2023 Monaco Grand Prix – Preview


"A race that has made history"

“We’re heading to a Monaco Grand Prix that’s somewhat different to what we expected. It should have been the second race of a European triple-header but instead it’s going to be the first due to the cancellation of Imola. Those images of devastation are still fresh in our minds and we want to express our solidarity once more with the families of the victims, as well as all those who have suffered such huge losses. 
Monaco has written its own chapter in the history of Formula 1. The characteristics of this unique circuit, largely unaltered for more than 60 years, make it a true one-off that has often sprung surprises. No other track can allow a driver to compensate for any technical shortcomings of their car in the same way, and just one incident can shake things up entirely. The difficulty of overtaking can sometimes detract from the spectacle in the race, but that only makes Saturday’s qualifying all the more exciting, as grid position assumes a particular importance to the final result on Sunday. As is often the case on street circuits, Pirelli has nominated the softest tyres in the range. One of the peculiarities of Monaco is the fact that the track is opened to normal traffic every evening, which means that it's very hard for rubber to build up on the racing line, making the surface even more slippery. With Imola having been scrubbed, Monaco could now become the debut for the new Cinturato Blue full wet without tyre blankets, obviously depending on weather conditions: another potential random factor this weekend.”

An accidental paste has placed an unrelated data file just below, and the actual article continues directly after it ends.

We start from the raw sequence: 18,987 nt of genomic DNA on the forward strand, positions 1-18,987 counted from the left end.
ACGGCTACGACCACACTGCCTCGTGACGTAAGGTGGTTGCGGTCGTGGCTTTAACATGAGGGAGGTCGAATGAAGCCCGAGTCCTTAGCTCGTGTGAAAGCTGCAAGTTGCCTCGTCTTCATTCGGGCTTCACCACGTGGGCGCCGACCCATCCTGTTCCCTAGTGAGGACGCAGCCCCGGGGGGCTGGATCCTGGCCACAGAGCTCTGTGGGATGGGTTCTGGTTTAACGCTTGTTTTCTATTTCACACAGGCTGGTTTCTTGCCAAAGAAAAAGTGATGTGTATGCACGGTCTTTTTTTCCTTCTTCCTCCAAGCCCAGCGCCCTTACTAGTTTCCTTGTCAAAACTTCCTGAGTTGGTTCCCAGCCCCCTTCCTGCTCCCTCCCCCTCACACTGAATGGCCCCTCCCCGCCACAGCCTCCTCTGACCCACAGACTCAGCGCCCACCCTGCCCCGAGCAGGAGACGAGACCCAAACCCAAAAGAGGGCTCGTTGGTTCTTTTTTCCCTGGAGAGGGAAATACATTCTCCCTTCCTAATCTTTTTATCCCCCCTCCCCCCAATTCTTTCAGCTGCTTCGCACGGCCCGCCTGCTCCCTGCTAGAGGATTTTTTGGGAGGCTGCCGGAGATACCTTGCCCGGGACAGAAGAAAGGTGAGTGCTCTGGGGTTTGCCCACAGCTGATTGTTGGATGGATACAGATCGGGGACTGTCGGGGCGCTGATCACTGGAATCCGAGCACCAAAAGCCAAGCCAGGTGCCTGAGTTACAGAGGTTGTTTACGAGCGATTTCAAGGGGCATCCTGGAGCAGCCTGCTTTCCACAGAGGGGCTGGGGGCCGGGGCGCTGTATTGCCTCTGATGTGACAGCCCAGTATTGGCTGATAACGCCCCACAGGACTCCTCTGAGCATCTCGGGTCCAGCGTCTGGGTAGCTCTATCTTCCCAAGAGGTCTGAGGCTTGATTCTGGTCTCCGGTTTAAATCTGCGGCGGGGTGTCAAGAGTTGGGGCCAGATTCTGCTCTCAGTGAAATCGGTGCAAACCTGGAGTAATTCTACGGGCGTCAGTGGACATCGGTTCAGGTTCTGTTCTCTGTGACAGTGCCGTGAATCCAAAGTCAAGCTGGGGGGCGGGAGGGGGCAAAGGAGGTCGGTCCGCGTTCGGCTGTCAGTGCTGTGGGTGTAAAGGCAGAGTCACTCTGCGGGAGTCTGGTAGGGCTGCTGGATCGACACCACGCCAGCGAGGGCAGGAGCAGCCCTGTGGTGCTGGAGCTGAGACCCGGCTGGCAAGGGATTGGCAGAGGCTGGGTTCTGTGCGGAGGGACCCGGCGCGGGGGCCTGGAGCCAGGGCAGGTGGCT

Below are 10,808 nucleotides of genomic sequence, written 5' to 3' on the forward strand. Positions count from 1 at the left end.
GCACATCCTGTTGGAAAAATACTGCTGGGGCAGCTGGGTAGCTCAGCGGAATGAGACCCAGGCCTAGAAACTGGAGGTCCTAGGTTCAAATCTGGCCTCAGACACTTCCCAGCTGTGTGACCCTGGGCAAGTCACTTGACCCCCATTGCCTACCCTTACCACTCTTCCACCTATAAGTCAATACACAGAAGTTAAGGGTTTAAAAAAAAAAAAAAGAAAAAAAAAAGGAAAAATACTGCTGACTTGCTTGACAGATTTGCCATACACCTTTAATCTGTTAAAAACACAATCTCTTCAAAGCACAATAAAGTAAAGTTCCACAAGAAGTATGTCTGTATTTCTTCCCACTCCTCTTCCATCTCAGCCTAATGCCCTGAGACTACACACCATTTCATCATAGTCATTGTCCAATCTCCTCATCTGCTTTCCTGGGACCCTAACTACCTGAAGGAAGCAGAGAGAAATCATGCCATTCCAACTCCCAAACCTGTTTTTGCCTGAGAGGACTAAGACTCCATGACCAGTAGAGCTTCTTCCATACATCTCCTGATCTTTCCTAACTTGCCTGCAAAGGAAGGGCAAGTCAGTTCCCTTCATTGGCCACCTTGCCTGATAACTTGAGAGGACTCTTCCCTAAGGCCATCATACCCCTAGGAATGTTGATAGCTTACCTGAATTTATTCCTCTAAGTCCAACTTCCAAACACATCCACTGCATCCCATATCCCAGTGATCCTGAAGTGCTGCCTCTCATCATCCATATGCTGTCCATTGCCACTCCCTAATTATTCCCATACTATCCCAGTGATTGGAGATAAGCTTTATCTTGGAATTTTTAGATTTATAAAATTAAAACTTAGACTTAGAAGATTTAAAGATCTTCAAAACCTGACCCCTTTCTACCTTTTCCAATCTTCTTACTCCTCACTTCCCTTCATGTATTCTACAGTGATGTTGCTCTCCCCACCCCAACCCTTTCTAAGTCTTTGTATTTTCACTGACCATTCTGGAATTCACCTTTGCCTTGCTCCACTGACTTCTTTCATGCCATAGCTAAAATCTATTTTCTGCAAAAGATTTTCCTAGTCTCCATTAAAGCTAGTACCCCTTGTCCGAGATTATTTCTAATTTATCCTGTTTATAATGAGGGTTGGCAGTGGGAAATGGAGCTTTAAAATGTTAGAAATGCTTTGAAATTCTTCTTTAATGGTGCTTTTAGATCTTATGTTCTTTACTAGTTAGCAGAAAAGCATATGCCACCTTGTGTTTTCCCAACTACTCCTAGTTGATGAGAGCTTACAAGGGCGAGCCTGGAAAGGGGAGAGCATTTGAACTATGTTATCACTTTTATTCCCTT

• The three softest compounds in the Pirelli Formula 1 range will take to the track in Monaco: C3 as the P Zero White hard, C4 as the P Zero Yellow medium and C5 as the P Zero Red soft. 
  • The total length of this historic track is just 3.337 kilometres, with 68 races having taken place and the most successful driver (in terms of wins) being Ayrton Senna. The legendary Brazilian was first past the chequered flag on every occasion from 1987 to 1993, with the sole exception being 1988 – when he retired on lap 66 while leading.
  • Monaco has the lowest average lap speed of the whole championship, at around 150kph.
  • There’s very little grip and limited wear. The softest compounds offer a good level of adhesion when it comes to traction but mechanical grip is limited. This doesn’t prevent some sliding: a determining factor in surface graining.
  • All types of tyre brought to Monaco were used in the variable weather of last year’s grand prix: Cinturato Blue full wet, Cinturato Green intermediate, and all three slick compounds. On a dry track, the race is nearly always a one-stopper for everybody, but last year most drivers stopped three times. 
  • The new Cinturato Blue full wet tyres that don’t need tyre blankets should have made their debut at Imola but could now be used in Monaco – as well as throughout the rest of the season.

Founded in 1872, Pirelli is a company with deep Italian roots now recognised all over the world for its cutting-edge technology, capacity for innovation, and the quality of its products. Motorsport has always played an important part in Pirelli’s strategy, following the ‘race to road’ philosophy. The company has been engaged in motorsport for 116 years and today supplies tyres to more than 350 championships on both two and four wheels. Pirelli pays constant attention to the most efficient use of natural resources and energy, aiming to reach carbon neutrality by 2030.
Pirelli has been Global Tyre Partner of the FIA Formula 1 World Championship since 2011. The company also supplies championships including FIA Formula 2, FIA Formula 3, Formula Regional European Championship by Alpine, FIA World Rally Championship and GT World Challenge, alongside numerous national series.